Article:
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Could your child be the next American Ninja Warrior? Could they conquer the daunting 75 foot climbing rope on Mt. Midoriyama? To date, only two competitors have ever finished Mt. Midoriyama’s harrowing course. Isaac Caldiero, who trains full time to compete on the show, earned himself a cool one million by climbing the 75 foot rope in 26.14 seconds!
So maybe, your athletes’ goals aren’t as crazy as becoming the next American Ninja Warrior on national television. Perhaps, they’re aiming for success as a gymnast in the USA Gymnastics TOPS program (talent opportunities program) which includes its own, much more modest, rope climbing.
In TOPS testing, gymnasts in age groups 7 & 8 and 9 – 11 must climb 6 and 12 foot ropes, respectively. They may not use their hands and must hold as close to a perfect 90 degree piked position, as possible, using only their hands.
Outside of TOPS, the rope climb is no longer a gymnastics competition event. It used to be, though. Mike remembers meets where they would clamber up a 20ft. rope with the hopes of being the first to touch the “tambourine” (basically a wooden disc with no jingle).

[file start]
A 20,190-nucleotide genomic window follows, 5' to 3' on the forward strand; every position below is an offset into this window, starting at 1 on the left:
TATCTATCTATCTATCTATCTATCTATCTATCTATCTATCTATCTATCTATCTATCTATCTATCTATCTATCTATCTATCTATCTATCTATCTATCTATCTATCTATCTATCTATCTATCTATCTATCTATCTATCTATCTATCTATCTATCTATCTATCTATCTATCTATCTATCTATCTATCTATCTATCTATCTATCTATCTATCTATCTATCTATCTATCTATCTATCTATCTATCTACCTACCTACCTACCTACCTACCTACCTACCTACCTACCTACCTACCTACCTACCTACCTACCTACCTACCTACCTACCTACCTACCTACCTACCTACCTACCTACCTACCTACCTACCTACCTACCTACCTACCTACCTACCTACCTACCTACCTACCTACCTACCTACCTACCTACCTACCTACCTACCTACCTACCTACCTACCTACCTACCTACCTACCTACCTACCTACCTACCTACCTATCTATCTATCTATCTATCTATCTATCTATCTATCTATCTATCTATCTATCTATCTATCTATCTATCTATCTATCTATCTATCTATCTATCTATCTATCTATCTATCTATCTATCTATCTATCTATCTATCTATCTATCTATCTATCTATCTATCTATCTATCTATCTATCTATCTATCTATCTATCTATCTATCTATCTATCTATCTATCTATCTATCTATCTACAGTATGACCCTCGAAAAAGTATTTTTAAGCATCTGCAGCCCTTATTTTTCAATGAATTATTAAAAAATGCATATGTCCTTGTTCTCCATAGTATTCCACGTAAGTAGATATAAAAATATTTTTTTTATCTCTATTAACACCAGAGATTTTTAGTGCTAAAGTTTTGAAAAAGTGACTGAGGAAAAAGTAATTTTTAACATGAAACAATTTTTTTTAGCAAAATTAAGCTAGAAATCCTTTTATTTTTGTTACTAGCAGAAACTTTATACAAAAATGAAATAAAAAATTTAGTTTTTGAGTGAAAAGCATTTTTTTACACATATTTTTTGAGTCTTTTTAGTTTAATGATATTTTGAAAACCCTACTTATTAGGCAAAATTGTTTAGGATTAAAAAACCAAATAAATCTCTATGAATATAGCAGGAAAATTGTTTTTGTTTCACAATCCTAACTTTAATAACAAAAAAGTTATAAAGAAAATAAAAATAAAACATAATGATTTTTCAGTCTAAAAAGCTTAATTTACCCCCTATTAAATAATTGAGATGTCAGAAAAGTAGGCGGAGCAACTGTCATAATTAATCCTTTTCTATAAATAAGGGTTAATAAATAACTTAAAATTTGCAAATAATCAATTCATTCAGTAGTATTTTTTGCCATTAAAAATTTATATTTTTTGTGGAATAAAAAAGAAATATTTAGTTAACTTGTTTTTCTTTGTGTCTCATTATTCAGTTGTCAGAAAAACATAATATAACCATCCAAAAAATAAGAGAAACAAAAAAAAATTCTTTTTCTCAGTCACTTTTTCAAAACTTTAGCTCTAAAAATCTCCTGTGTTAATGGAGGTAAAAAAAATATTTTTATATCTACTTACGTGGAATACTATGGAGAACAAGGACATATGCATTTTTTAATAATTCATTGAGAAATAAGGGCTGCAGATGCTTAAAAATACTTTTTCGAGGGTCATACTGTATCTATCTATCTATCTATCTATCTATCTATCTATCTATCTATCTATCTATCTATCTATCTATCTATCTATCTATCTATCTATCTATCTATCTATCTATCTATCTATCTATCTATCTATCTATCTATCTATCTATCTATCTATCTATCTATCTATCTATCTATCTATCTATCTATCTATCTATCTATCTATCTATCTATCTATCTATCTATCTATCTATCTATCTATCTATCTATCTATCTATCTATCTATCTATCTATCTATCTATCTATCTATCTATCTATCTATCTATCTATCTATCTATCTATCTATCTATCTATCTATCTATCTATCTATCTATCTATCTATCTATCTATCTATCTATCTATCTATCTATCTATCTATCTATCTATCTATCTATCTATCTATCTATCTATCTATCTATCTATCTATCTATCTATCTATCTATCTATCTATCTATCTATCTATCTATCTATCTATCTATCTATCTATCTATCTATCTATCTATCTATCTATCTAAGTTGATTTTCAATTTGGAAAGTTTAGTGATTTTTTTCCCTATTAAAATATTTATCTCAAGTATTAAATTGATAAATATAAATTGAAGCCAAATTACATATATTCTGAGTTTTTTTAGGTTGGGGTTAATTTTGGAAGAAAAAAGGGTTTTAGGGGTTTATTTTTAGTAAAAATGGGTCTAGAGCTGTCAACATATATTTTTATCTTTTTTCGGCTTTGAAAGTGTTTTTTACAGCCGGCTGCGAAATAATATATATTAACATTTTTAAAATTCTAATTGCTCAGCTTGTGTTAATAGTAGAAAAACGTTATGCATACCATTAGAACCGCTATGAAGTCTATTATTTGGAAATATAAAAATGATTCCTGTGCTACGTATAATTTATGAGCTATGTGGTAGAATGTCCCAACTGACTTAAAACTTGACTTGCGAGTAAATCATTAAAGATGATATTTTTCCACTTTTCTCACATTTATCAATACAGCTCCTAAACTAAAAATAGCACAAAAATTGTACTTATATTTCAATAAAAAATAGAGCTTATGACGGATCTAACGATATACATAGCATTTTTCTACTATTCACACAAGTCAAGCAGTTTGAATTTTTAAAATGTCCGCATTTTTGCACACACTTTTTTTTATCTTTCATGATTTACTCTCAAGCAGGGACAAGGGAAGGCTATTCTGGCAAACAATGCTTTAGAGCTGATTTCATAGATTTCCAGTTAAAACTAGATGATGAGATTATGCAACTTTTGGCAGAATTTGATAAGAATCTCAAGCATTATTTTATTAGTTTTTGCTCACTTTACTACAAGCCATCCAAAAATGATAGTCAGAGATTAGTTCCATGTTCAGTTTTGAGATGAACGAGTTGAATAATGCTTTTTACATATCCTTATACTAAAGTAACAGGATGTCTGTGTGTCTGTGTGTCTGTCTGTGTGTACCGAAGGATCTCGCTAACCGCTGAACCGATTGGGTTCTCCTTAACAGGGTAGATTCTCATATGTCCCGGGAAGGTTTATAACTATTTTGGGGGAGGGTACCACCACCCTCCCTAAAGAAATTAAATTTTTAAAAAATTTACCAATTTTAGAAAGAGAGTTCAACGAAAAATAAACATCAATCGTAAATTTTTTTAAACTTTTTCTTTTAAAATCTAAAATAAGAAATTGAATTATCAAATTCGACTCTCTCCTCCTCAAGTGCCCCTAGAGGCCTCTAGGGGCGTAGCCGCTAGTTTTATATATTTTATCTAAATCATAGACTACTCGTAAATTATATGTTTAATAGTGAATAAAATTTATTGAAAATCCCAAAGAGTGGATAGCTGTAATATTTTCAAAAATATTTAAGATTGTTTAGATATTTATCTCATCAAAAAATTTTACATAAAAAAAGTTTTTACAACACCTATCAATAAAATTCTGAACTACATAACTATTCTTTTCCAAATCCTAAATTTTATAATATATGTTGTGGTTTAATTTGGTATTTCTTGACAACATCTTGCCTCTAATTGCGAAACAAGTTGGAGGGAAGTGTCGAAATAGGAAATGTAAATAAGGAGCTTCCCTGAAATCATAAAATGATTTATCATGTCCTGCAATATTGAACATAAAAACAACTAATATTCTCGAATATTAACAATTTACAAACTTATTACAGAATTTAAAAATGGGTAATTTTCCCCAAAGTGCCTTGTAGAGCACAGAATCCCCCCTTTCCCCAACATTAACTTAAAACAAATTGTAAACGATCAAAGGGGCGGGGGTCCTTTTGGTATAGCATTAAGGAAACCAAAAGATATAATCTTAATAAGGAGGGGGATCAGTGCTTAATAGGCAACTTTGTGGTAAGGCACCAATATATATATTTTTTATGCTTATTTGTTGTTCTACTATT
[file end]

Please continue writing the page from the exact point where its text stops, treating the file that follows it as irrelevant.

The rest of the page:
Up until 1932, the gymnastics rope climb was part of the Olympic Games where athletes climbed for speed while maintaining the same heels together piked position in today’s TOPS. The world record for the 20ft climb was first achieved in the 1950’s by American Don Perry who hit the tambourine in 2.8 seconds. Let’s say that again: Don Perry climbed a 20 foot rope in 2.8 seconds!
Even if you’re not climbing competitively, rope climbing makes an excellent conditioning practice. Climbing ropes works the upper body and the core, especially when you maintain a gymnastics’ 90 degree piked position as you ascend and descend.
They’ve mastered the the round-off-back-handspring, now they want to do the really BIG stuff. You can see they’ve got that fire in their spirit, but they’re a little afraid. What do you do?
Strap ‘em in and string ‘em up! One of the best sets of training wheels is the gymnastics spotting rig!
A spotting rig is a set of ropes and pulleys suspended from the ceiling that are attached to a spotting belt which a coach uses to support gymnasts as they learn and execute flipping and twisting moves. Spotting rigs help gymnasts incorporate advanced elements that are used as part and parcel of a gymnast’s routine or as end bits that put the bang in a dismount for all sorts of gymnastic events such as uneven bars, beam, parallel bars, trampoline, floor and rings.
In addition, to your spotting rig’s many merits instilling flips and twists into muscle memory, spotting rigs are worth their weight in gold for what they do for your gymnasts’ mental state. Fear is a factor when it comes to gymnasts taking their first flights forwards, even more so, backward.